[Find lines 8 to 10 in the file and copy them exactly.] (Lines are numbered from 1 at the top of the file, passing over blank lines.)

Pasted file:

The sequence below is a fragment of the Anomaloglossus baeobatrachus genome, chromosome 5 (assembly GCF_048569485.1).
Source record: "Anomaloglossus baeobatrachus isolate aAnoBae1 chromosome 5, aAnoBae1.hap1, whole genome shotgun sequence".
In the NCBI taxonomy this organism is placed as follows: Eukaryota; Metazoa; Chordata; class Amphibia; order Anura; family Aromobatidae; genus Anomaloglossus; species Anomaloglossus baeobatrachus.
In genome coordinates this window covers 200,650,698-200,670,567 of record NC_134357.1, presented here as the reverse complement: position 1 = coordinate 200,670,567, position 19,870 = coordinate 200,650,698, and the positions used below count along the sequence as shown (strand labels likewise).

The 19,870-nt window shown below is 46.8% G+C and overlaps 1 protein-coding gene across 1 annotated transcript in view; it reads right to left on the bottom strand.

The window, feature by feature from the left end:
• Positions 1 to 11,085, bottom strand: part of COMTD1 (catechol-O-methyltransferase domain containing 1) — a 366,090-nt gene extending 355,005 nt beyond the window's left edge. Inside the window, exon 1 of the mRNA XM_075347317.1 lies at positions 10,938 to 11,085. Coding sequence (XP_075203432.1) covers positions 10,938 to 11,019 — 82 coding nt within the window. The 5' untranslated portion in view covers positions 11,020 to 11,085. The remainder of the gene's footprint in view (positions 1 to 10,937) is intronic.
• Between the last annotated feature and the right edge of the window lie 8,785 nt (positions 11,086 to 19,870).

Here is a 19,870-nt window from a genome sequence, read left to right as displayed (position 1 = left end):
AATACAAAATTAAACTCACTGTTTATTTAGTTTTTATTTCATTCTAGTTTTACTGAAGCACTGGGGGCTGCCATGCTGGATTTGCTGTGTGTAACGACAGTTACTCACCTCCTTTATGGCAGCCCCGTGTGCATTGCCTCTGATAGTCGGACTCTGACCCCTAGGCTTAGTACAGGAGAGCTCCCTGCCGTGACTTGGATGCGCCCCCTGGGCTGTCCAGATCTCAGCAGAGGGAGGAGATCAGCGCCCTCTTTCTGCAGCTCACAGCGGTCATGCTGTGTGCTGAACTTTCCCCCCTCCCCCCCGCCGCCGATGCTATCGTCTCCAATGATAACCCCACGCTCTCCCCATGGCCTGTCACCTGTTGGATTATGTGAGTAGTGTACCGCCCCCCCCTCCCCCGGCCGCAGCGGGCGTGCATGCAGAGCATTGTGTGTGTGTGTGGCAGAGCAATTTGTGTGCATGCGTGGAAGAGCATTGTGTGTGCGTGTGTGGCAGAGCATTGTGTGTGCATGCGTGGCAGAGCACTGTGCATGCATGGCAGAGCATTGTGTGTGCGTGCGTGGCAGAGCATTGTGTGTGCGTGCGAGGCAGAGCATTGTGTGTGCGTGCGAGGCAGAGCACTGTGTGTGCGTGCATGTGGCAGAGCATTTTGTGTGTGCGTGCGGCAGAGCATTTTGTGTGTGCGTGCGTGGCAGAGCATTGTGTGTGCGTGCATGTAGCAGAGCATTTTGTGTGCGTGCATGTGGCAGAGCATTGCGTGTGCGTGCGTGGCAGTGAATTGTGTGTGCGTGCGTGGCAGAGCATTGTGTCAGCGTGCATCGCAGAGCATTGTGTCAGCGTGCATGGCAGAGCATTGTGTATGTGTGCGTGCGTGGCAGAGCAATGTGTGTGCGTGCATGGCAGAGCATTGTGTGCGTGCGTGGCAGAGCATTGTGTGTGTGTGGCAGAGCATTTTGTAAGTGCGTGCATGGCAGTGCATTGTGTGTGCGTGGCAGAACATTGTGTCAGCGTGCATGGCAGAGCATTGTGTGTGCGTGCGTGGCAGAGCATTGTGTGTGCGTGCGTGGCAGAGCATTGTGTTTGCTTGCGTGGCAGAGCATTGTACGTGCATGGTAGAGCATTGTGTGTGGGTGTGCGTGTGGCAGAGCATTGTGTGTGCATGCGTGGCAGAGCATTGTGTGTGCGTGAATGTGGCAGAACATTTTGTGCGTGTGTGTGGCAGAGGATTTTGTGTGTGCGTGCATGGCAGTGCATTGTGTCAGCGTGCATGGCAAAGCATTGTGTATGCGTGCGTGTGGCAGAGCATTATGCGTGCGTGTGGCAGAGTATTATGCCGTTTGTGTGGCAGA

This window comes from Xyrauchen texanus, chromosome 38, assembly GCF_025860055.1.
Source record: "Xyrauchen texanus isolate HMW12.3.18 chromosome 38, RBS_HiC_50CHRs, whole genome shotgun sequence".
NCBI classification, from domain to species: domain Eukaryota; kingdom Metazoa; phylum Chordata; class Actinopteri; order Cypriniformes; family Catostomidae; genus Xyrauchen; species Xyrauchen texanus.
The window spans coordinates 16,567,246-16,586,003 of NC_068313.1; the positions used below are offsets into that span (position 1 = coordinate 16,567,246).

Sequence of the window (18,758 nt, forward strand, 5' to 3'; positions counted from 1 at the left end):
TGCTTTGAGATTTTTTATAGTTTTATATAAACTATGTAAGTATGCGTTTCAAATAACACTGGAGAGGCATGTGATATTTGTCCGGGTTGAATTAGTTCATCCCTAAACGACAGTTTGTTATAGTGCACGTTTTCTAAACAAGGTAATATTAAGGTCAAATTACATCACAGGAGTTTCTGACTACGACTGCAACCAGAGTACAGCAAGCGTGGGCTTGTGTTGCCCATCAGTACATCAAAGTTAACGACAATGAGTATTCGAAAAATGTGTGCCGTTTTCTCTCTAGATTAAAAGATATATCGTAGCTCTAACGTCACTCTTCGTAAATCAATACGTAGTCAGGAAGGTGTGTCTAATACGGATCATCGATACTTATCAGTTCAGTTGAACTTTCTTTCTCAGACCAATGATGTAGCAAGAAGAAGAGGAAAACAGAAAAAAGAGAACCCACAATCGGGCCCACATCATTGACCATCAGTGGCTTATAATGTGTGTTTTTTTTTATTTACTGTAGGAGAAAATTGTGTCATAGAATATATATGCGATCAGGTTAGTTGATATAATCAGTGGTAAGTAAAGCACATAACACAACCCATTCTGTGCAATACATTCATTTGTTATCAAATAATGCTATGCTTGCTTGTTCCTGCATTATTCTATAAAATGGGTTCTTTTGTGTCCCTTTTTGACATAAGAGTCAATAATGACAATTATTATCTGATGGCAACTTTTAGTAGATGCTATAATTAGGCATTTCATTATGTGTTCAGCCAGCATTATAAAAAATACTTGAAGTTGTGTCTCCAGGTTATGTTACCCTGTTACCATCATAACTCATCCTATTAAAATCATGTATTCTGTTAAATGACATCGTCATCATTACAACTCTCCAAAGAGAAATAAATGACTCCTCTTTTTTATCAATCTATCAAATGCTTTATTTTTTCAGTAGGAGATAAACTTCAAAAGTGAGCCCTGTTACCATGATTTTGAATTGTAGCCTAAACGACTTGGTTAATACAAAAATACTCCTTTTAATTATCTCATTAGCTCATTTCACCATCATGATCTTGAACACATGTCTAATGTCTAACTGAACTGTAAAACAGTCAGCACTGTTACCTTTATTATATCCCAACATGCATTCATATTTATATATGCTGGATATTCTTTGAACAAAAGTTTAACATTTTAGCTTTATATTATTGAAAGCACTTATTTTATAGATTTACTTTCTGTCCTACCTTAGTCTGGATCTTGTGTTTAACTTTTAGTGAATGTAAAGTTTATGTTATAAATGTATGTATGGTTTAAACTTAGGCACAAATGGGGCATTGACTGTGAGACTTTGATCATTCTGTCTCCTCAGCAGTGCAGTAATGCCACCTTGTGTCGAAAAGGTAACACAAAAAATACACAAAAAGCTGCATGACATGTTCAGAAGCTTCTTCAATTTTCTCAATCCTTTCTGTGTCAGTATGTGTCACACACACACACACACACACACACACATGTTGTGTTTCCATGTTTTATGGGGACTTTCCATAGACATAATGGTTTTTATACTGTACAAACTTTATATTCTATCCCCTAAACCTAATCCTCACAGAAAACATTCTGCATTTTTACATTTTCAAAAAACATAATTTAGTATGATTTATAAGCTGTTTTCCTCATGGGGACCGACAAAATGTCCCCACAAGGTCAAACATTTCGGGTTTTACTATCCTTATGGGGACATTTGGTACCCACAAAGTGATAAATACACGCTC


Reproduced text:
• Between the last annotated feature and the right edge of the window lie 8,785 nt (positions 11,086 to 19,870).

Here is a 19,870-nt window from a genome sequence, read left to right as displayed (position 1 = left end):
AATACAAAATTAAACTCACTGTTTATTTAGTTTTTATTTCATTCTAGTTTTACTGAAGCACTGGGGGCTGCCATGCTGGATTTGCTGTGTGTAACGACAGTTACTCACCTCCTTTATGGCAGCCCCGTGTGCATTGCCTCTGATAGTCGGACTCTGACCCCTAGGCTTAGTACAGGAGAGCTCCCTGCCGTGACTTGGATGCGCCCCCTGGGCTGTCCAGATCTCAGCAGAGGGAGGAGATCAGCGCCCTCTTTCTGCAGCTCACAGCGGTCATGCTGTGTGCTGAACTTTCCCCCCTCCCCCCCGCCGCCGATGCTATCGTCTCCAATGATAACCCCACGCTCTCCCCATGGCCTGTCACCTGTTGGATTATGTGAGTAGTGTACCGCCCCCCCCTCCCCCGGCCGCAGCGGGCGTGCATGCAGAGCATTGTGTGTGTGTGTGGCAGAGCAATTTGTGTGCATGCGTGGAAGAGCATTGTGTGTGCGTGTGTGGCAGAGCATTGTGTGTGCATGCGTGGCAGAGCACTGTGCATGCATGGCAGAGCATTGTGTGTGCGTGCGTGGCAGAGCATTGTGTGTGCGTGCGAGGCAGAGCATTGTGTGTGCGTGCGAGGCAGAGCACTGTGTGTGCGTGCATGTGGCAGAGCATTTTGTGTGTGCGTGCGGCAGAGCATTTTGTGTGTGCGTGCGTGGCAGAGCATTGTGTGTGCGTGCATGTAGCAGAGCATTTTGTGTGCGTGCATGTGGCAGAGCATTGCGTGTGCGTGCGTGGCAGTGAATTGTGTGTGCGTGCGTGGCAGAGCATTGTGTCAGCGTGCATCGCAGAGCATTGTGTCAGCGTGCATGGCAGAGCATTGTGTATGTGTGCGTGCGTGGCAGAGCAATGTGTGTGCGTGCATGGCAGAGCATTGTGTGCGTGCGTGGCAGAGCATTGTGTGTGTGTGGCAGAGCATTTTGTAAGTGCGTGCATGGCAGTGCATTGTGTGTGCGTGGCAGAACATTGTGTCAGCGTGCATGGCAGAGCATTGTGTGTGCGTGCGTGGCAGAGCATTGTGTGTGCGTGCGTGGCAGAGCATTGTGTTTGCTTGCGTGGCAGAGCATTGTACGTGCATGGTAGAGCATTGTGTGTGGGTGTGCGTGTGGCAGAGCATTGTGTGTGCATGCGTGGCAGAGCATTGTGTGTGCGTGAATGTGGCAGAACATTTTGTGCGTGTGTGTGGCAGAGGATTTTGTGTGTGCGTGCATGGCAGTGCATTGTGTCAGCGTGCATGGCAAAGCATTGTGTATGCGTGCGTGTGGCAGAGCATTATGCGTGCGTGTGGCAGAGTATTATGCCGTTTGTGTGGCAGA